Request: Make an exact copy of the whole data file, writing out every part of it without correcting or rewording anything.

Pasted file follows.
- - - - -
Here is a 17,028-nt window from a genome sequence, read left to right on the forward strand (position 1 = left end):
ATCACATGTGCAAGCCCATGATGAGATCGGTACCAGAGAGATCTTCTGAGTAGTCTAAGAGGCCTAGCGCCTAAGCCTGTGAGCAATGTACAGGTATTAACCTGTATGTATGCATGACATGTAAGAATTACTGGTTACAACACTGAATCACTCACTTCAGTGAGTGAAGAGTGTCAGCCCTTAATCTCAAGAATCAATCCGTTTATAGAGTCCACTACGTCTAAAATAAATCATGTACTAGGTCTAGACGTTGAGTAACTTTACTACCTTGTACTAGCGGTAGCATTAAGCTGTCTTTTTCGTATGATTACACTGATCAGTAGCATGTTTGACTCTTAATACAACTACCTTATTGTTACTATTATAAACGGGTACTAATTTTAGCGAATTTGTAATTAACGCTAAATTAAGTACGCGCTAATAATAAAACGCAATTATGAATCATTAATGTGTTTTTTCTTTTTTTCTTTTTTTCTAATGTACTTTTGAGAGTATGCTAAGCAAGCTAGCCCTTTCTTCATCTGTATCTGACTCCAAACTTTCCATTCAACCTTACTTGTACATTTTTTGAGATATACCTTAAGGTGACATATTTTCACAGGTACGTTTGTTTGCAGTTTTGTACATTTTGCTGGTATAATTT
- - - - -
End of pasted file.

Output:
Here is a 17,028-nt window from a genome sequence, read left to right on the forward strand (position 1 = left end):
ATCACATGTGCAAGCCCATGATGAGATCGGTACCAGAGAGATCTTCTGAGTAGTCTAAGAGGCCTAGCGCCTAAGCCTGTGAGCAATGTACAGGTATTAACCTGTATGTATGCATGACATGTAAGAATTACTGGTTACAACACTGAATCACTCACTTCAGTGAGTGAAGAGTGTCAGCCCTTAATCTCAAGAATCAATCCGTTTATAGAGTCCACTACGTCTAAAATAAATCATGTACTAGGTCTAGACGTTGAGTAACTTTACTACCTTGTACTAGCGGTAGCATTAAGCTGTCTTTTTCGTATGATTACACTGATCAGTAGCATGTTTGACTCTTAATACAACTACCTTATTGTTACTATTATAAACGGGTACTAATTTTAGCGAATTTGTAATTAACGCTAAATTAAGTACGCGCTAATAATAAAACGCAATTATGAATCATTAATGTGTTTTTTCTTTTTTTCTTTTTTTCTAATGTACTTTTGAGAGTATGCTAAGCAAGCTAGCCCTTTCTTCATCTGTATCTGACTCCAAACTTTCCATTCAACCTTACTTGTACATTTTTTGAGATATACCTTAAGGTGACATATTTTCACAGGTACGTTTGTTTGCAGTTTTGTACATTTTGCTGGTATAATTT